Closed Bug 1090405 Opened 6 years ago Closed 6 years ago

Segfault on webm content - "out of memory: 0xFFFFFFFFFFFFFFFF bytes requested"


(Core :: Audio/Video, defect)

31 Branch
Not set



Tracking Status
firefox33 --- wontfix
firefox34 --- fixed
firefox35 --- fixed
firefox36 --- unaffected
firefox-esr31 --- fixed


(Reporter: axs, Assigned: axs)




(1 file, 1 obsolete file)

Gentoo user reports the following WEBM file causes a segfault on linux firefox-33.0, and also on firefox for windows (no version specified).  I have reproduced this segfault on firefox-31.2 (mozilla binary release) as well as firefox-34.0_beta2 built from source.

Crash report ID: 8f0b41bc-3efc-43b4-9b51-fd7f02141028

The following patch seems to address the issue on 34.0b2 and applies clean to 31.2ESR as well.  Bug 1069660 has already addressed the code another way for mozilla-35, but it may be easier to use this patch than to backport the other commits.
Attachment #8512839 - Flags: review?(giles)
Thanks for the patch! I've reproduced the bug as well.
Comment on attachment 8512839 [details] [diff] [review]
webm: ensure 'samples' is not negative

Review of attachment 8512839 [details] [diff] [review]:

This is much cleaner that backporting the newer code, and lower risk for upload, thanks.

N.B. I think tighter bounds-checks are possible, but this does fix the issue.

::: content/media/webm/WebMReader.cpp
@@ +668,5 @@
>            return true;
>          }
>          int32_t keepFrames = frames - skipFrames;
> +        if (keepFrames < 0) {
> +          NS_WARNING("Int overflow in samples");

"Int overflow in keepFrames"
Attachment #8512839 - Flags: review?(giles) → review+
[Approval Request Comment]
If this is not a sec:{high,crit} bug, please state case for ESR consideration:
Segfaults on content are unfriendly to end-users

User impact if declined: 
Some webm content will cause 31ESR packages to segfault, all platforms

Fix Landed on Version:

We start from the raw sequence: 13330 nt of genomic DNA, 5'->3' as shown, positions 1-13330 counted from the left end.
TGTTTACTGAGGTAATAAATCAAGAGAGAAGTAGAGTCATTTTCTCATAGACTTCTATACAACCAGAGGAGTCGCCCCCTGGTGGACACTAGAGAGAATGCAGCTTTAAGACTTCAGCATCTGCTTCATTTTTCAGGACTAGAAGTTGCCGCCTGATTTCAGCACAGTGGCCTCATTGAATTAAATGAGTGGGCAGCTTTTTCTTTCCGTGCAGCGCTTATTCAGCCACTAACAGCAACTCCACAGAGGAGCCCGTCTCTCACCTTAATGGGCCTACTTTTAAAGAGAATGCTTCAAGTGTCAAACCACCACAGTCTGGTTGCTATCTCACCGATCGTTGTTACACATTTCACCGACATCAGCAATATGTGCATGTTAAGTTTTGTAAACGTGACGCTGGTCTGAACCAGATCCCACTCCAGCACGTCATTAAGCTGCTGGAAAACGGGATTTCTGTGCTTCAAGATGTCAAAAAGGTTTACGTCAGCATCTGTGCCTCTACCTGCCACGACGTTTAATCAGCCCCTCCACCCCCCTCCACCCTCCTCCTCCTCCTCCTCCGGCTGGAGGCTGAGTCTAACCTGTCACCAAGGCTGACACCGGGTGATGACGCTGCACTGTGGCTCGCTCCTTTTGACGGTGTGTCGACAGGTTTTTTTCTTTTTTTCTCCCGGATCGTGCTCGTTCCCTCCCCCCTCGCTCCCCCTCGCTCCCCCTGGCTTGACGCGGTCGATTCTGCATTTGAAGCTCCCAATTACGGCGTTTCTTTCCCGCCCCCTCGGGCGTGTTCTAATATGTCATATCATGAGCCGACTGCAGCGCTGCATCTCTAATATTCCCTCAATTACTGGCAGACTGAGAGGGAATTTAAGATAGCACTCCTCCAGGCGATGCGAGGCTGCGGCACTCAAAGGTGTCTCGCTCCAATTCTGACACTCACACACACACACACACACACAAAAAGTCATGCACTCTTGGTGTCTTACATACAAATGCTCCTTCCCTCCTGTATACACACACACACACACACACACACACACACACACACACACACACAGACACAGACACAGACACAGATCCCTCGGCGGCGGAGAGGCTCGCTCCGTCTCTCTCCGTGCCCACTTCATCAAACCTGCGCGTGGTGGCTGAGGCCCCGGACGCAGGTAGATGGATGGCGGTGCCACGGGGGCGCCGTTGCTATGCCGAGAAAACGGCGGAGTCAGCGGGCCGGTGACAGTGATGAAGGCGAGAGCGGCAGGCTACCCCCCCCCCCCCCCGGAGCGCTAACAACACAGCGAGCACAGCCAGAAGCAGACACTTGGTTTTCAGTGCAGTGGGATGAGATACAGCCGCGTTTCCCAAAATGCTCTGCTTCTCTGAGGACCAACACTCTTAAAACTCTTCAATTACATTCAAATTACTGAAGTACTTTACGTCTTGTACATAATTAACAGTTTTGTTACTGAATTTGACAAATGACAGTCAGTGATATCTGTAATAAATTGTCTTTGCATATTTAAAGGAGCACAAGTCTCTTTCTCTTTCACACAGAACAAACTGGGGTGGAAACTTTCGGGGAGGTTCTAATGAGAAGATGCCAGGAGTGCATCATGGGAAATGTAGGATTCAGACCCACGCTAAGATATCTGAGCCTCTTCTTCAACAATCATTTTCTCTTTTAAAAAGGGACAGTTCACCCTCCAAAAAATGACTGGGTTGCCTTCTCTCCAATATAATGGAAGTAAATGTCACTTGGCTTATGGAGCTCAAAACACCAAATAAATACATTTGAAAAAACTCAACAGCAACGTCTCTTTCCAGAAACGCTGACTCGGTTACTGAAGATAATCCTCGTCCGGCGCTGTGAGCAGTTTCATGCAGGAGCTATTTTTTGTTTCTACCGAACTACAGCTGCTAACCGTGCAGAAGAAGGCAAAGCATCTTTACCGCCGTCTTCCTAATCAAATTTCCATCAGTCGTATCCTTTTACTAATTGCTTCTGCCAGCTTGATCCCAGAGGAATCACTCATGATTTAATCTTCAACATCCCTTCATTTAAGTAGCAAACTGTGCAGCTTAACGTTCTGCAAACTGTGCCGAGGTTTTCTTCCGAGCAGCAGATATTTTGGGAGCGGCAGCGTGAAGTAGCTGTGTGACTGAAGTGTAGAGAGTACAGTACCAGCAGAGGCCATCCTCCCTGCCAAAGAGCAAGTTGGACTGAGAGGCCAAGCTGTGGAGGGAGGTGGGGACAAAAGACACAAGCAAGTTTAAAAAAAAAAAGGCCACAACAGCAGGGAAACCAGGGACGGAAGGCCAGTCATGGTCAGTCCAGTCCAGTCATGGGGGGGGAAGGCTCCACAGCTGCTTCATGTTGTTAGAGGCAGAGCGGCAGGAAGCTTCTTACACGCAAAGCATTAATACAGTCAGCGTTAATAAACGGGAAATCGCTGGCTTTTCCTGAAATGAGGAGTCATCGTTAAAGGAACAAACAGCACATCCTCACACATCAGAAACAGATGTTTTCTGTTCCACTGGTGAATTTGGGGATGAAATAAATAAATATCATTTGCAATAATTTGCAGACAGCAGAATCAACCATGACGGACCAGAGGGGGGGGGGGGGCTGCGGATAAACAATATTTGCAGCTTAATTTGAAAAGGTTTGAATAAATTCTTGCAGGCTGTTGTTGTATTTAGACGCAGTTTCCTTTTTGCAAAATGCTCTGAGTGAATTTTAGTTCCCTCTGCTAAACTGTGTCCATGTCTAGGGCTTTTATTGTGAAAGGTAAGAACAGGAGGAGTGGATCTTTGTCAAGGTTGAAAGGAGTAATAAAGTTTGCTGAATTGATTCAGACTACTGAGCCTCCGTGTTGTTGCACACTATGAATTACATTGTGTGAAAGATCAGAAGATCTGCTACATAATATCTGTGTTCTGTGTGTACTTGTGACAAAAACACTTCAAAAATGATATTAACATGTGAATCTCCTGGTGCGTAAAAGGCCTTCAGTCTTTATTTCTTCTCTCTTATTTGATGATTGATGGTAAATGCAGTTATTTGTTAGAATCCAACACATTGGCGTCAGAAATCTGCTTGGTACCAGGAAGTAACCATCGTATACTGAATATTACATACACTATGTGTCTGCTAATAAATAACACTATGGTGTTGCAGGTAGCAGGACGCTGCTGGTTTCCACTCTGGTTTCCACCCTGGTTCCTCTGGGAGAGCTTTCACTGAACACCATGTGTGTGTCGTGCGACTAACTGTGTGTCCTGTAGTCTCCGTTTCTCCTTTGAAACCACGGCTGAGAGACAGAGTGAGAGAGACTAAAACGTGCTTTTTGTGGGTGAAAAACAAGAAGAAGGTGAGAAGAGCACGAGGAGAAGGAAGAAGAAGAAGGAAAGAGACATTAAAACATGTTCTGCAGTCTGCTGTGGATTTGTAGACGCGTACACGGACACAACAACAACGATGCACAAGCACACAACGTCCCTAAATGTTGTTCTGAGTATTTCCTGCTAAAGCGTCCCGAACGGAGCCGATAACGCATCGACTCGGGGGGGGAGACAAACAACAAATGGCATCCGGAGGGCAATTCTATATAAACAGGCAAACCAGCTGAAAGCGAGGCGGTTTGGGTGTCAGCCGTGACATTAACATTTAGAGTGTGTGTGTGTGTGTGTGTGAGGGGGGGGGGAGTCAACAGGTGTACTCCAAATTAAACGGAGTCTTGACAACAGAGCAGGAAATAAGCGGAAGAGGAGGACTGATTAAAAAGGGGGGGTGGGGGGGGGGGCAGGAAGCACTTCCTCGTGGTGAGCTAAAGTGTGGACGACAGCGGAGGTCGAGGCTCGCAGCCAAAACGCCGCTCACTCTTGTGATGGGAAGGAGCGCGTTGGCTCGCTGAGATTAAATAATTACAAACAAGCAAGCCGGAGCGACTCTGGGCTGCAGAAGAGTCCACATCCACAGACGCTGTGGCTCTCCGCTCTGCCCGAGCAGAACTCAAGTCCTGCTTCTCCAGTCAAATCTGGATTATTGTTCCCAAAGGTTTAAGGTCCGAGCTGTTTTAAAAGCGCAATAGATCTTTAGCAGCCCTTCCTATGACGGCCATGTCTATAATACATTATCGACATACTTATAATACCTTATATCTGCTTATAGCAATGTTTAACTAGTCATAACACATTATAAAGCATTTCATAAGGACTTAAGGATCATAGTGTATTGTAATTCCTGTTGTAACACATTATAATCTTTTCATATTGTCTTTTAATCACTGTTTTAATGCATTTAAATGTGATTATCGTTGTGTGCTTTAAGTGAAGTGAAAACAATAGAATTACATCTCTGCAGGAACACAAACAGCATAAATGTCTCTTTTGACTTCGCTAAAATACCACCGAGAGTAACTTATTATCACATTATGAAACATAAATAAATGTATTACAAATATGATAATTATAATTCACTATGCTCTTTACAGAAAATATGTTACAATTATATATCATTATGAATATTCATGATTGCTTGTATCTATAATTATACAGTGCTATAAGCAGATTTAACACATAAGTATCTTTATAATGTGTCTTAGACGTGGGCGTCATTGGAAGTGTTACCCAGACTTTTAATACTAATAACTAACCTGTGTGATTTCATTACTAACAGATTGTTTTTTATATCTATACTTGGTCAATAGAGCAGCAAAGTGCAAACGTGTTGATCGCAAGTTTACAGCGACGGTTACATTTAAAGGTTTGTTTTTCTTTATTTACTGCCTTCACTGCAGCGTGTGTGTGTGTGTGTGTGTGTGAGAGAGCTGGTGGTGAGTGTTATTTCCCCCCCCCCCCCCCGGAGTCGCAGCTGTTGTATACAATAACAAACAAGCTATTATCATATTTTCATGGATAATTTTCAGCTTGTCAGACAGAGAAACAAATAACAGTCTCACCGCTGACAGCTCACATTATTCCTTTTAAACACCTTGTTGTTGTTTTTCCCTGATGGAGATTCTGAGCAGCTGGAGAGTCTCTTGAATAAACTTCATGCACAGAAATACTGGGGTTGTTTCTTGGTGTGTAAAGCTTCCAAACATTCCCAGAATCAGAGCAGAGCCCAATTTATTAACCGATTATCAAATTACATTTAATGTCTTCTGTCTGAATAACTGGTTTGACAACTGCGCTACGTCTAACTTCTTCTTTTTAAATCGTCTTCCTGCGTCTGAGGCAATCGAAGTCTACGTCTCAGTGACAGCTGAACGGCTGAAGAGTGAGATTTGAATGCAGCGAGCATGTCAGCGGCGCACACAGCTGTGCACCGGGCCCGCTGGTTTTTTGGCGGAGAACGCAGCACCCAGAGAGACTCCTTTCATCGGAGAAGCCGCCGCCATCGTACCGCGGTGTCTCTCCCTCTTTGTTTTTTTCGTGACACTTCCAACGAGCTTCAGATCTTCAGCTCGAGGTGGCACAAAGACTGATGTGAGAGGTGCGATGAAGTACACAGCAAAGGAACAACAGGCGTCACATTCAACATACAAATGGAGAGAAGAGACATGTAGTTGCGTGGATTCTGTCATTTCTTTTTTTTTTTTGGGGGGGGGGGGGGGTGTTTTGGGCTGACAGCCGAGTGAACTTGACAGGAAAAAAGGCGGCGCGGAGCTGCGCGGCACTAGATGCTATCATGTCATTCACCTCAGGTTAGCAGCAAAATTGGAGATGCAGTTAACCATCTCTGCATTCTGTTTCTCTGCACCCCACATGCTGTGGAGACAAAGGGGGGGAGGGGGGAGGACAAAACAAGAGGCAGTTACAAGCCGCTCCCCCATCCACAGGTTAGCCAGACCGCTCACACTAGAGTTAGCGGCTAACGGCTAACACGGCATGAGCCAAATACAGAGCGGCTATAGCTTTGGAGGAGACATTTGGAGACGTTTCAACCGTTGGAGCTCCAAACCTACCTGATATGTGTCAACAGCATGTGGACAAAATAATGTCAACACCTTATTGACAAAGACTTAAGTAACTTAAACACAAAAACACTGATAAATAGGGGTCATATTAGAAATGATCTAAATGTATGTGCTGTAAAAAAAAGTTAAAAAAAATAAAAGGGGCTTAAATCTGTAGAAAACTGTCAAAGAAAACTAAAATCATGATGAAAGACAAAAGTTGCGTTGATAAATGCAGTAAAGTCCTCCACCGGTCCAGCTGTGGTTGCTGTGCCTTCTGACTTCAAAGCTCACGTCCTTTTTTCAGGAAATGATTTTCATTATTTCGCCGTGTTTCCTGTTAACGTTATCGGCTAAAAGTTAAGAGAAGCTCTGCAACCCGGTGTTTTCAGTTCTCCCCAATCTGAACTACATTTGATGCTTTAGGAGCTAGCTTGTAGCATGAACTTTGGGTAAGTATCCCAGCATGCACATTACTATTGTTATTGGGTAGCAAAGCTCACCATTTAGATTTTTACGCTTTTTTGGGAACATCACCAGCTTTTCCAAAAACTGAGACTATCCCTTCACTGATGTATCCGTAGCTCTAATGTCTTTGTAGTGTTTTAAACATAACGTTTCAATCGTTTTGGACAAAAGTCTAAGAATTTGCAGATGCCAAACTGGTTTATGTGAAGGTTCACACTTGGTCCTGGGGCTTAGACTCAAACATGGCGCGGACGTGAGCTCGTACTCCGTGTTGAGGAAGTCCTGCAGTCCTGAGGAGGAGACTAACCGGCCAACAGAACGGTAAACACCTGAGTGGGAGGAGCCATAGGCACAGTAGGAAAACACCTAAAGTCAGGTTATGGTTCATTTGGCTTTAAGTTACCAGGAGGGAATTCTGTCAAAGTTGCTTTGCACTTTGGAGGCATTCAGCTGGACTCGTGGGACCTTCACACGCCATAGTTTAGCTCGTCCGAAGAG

mozilla35 but with much larger patchset (see above)

Risk to taking this patch (and alternatives if risky): none imo
String or UUID changes made by this patch: none (afaik)

See for more info.
Attachment #8512839 - Attachment is obsolete: true
Attachment #8512878 - Flags: review+
Attachment #8512878 - Flags: approval-mozilla-esr31?
Attachment #8512878 - Flags: approval-mozilla-beta?
(In reply to Ian Stakenvicius from comment #3)

> Fix Landed on Version: 
> mozilla35 but with much larger patchset (see above)

To clarify, Firefox 35 and later have a different fix. This is just about avoiding the crash in older versions.
Comment on attachment 8512878 [details] [diff] [review]
webm: ensure 'samples' is not negative

Attachment #8512878 - Flags: approval-mozilla-esr31?
Attachment #8512878 - Flags: approval-mozilla-esr31+
Attachment #8512878 - Flags: approval-mozilla-beta?
Attachment #8512878 - Flags: approval-mozilla-beta+
This is being asked about in the security-group as a possible security issue. Is this exploitable in some way? This has no security rating at this point.
Flags: needinfo?(axs)
Flags: needinfo?(giles)
I don't think it's exploitable beyond denial of service. The overflow causes us to allocate a huge buffer. The opus decoder won't write more than usual amount of data into them. Subsequent loops only modify the allocated buffer, they don't copy from another buffer we could read off the end of,

Do you agree, Ian?
Flags: needinfo?(giles)
Duplicate of this bug: 1102998
I concurr.  The issue relates to memory allocation itself, rather than overflowing any existing allocated memory.  Even if the malloc call was successful, it would just end up allocating a buffer that is massively too large for what webm would normally need.
Flags: needinfo?(axs)
I didn't ask for a security rating because it was filed as a public bug with a patch from an external contributor, and it didn't look exploitable. Sorry if that wasn't the correct procedure. Should I have done something different here?
Flags: needinfo?(abillings)
No, that's fine, Ralph. You don't need to mark it as security sensitive unless it seems exploitable or severe. Since you looked at it and didn't think it was exploitable, there was no reason to get a bunch of feedback. This only came up because we were asked about it because it is being discussed on an email list.
Flags: needinfo?(abillings)
Great, thanks.
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